Hawa casts deciding vote to retain Ste. Anne’s administrative assistant
Mayor Paola Hawa cast the deciding vote to renew the contract for the city’s administrative assistant at the January 19 council meeting after the four sitting councillors split the vote evenly. District 2 Councillor Ryan Young and District 4 Councillor Daniel Boyer voted to renew the contract, and District 5 Councillor Yvan Labelle and District 6 Councillor Michel Boudreault voted against the renewal.
A resolution to renew the contract for Ste. Anne de Bellevue’s administrative assistant prompted Mayor Paola Hawa to cast the deciding vote in favour of retaining the position. City council split the vote evenly between two councillors who voted in favour of renewing the contract, and two others who voted against the resolution during the Monday evening council meeting, January 19.
District 2 Councillor Ryan Young and District 4 Councillor Daniel Boyer voted to renew the contract, while District 5 Councillor Yvan Labelle and District 6 Councillor Michel Boudreault voted against the renewal. District 1 Councillor Dana Chevalier and District 3 Councillor Andrée Deschamps were absent.
After the meeting, all the councillors present provided their viewpoints to Your Local Journal as to why they voted the way they did. For Labelle and Boudreault, both agreed that the city should have looked at other options including using current personnel to provide the required administrative services instead of having a dedicated person fulfill the responsibilities the position entails.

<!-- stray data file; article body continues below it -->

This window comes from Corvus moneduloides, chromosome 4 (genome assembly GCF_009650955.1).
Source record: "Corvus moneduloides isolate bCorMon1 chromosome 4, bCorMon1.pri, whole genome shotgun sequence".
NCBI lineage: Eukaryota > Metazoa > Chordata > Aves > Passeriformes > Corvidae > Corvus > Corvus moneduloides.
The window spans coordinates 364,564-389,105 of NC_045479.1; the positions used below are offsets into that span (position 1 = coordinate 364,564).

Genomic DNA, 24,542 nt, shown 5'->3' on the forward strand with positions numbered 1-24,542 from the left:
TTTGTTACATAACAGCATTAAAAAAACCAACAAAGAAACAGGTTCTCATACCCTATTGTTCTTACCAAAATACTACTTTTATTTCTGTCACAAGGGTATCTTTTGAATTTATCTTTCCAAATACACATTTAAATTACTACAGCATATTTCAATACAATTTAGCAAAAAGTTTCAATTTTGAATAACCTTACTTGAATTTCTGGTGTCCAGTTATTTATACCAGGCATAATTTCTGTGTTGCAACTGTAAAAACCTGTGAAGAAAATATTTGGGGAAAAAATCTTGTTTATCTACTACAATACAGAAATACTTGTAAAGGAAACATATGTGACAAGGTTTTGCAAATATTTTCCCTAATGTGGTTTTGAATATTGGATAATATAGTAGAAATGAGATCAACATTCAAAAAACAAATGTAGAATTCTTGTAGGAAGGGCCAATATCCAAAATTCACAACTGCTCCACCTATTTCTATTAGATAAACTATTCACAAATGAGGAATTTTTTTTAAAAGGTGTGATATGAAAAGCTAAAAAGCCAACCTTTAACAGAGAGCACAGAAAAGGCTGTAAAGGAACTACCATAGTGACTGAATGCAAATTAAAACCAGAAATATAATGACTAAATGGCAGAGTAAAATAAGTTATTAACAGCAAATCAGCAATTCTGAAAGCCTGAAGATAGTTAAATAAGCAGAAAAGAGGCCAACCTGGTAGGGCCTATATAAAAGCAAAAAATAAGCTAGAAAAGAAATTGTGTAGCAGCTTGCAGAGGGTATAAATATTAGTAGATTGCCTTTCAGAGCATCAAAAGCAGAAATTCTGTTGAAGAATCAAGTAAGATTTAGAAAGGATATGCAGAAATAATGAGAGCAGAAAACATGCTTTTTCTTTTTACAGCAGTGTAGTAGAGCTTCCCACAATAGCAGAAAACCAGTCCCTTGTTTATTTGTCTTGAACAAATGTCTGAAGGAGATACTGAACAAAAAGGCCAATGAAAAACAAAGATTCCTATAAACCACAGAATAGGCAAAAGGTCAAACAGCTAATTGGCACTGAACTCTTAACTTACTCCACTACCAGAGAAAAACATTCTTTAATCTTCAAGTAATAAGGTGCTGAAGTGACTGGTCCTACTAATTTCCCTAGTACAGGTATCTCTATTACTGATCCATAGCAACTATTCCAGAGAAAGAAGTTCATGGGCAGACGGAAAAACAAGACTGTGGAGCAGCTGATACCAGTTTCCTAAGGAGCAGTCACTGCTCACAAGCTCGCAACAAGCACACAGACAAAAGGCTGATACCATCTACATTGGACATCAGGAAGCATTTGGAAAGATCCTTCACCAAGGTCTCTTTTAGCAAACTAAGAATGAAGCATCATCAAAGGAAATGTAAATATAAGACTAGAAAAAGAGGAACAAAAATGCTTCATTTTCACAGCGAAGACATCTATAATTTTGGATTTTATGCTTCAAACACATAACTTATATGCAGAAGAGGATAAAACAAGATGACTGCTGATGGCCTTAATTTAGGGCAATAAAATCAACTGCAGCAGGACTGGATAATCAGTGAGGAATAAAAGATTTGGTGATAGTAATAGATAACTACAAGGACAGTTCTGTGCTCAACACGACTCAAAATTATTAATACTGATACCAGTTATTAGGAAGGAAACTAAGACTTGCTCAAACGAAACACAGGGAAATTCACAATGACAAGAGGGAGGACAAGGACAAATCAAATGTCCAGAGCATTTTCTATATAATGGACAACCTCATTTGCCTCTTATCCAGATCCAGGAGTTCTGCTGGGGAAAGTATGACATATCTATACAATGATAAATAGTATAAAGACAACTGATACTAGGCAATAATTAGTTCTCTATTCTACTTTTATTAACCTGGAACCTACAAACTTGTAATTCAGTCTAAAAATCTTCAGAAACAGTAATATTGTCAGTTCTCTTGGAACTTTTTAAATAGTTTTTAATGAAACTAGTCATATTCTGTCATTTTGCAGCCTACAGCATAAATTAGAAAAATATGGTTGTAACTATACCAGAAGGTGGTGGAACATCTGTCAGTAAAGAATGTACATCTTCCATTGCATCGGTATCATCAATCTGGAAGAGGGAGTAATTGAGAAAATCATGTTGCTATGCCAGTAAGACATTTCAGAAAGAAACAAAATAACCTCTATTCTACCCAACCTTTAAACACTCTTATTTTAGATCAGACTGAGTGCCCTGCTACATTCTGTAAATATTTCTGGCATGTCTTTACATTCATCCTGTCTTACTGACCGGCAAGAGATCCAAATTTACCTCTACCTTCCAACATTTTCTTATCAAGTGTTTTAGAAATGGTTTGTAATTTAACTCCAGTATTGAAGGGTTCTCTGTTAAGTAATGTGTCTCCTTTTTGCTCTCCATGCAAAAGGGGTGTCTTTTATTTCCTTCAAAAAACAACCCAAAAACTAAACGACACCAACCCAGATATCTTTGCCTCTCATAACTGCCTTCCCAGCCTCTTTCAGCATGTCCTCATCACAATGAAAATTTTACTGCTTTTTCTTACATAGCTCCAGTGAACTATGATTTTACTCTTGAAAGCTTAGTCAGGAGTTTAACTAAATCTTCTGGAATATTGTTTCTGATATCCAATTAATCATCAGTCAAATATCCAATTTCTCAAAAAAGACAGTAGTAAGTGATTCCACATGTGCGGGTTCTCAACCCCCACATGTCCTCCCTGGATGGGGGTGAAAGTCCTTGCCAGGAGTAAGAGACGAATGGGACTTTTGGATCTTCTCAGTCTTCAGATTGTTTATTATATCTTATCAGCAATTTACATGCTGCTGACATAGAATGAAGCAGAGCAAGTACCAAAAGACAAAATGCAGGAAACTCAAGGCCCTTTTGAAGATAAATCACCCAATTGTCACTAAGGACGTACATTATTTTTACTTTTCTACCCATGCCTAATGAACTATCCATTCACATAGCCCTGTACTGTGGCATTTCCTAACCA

“I think it’s a necessary position but there is some rationalization that we need to do first before committing more tax dollars,” said Labelle. “We need to do our due diligence regarding the hiring process before making a commitment.” Boudreault concurred with Labelle’s assessment. “I voted against it because I think that before adopting this contract, we should optimize the staff we already have.
I’m convinced personally that there are a lot of people working at city hall who can do the job the administrative assistant is doing. With the staff we have right now, we don’t need that position,” said Boudreault. But for Young and Boyer, the administrative assistant position is necessary to ease the workload that both Hawa and the city’s Director General Martin Bonhomme have to deal with on a daily basis so they can concentrate on their primary responsibilities in order to ensure the city runs efficiently.
“The issue for me is that as much as I want to streamline the administration at City Hall, I also want to be very conscious of the fact that whenever we all make a decision regarding keeping or cutting a position, that in doing so, we will not compromise the services we provide to our citizens,” said Boyer. “In this particular situation, when you look at the money aspect, that’s one thing, but when you consider our citizens, I feel it wouldn’t be beneficial for that position to be eliminated,” added Boyer.
“This particular position is important because it provides administrative support for the mayor and for the Director General as well. The administrative assistant also fields a lot of calls that come in from citizens.” According to Young, the position was first established during the tenure of the previous mayor, Francis Deroo, to help offset the mayor’s and director general’s workload in order to allow them to focus exclusively on the important municipal issues that predominate their time.
Young added he’s not aware of any municipality on the Island of Montreal that doesn’t have an administrative assistant and said it’s imperative that the city maintain the position considering its diverse mix of residential, commercial, industrial and institutional properties. “I find it laughable that anyone would question the need for an administrative assistant when you’re the mayor of a town like Ste. Anne de Bellevue with a lot of important dossiers and when you have to deal with different levels of government,” said Young.
“The mayor is also very active in a lot of different committees and commissions such as the Agglomeration of Montreal,” Young added. “I also wouldn’t want to waste the Director General’s valuable time doing things that an administrative assistant could do.”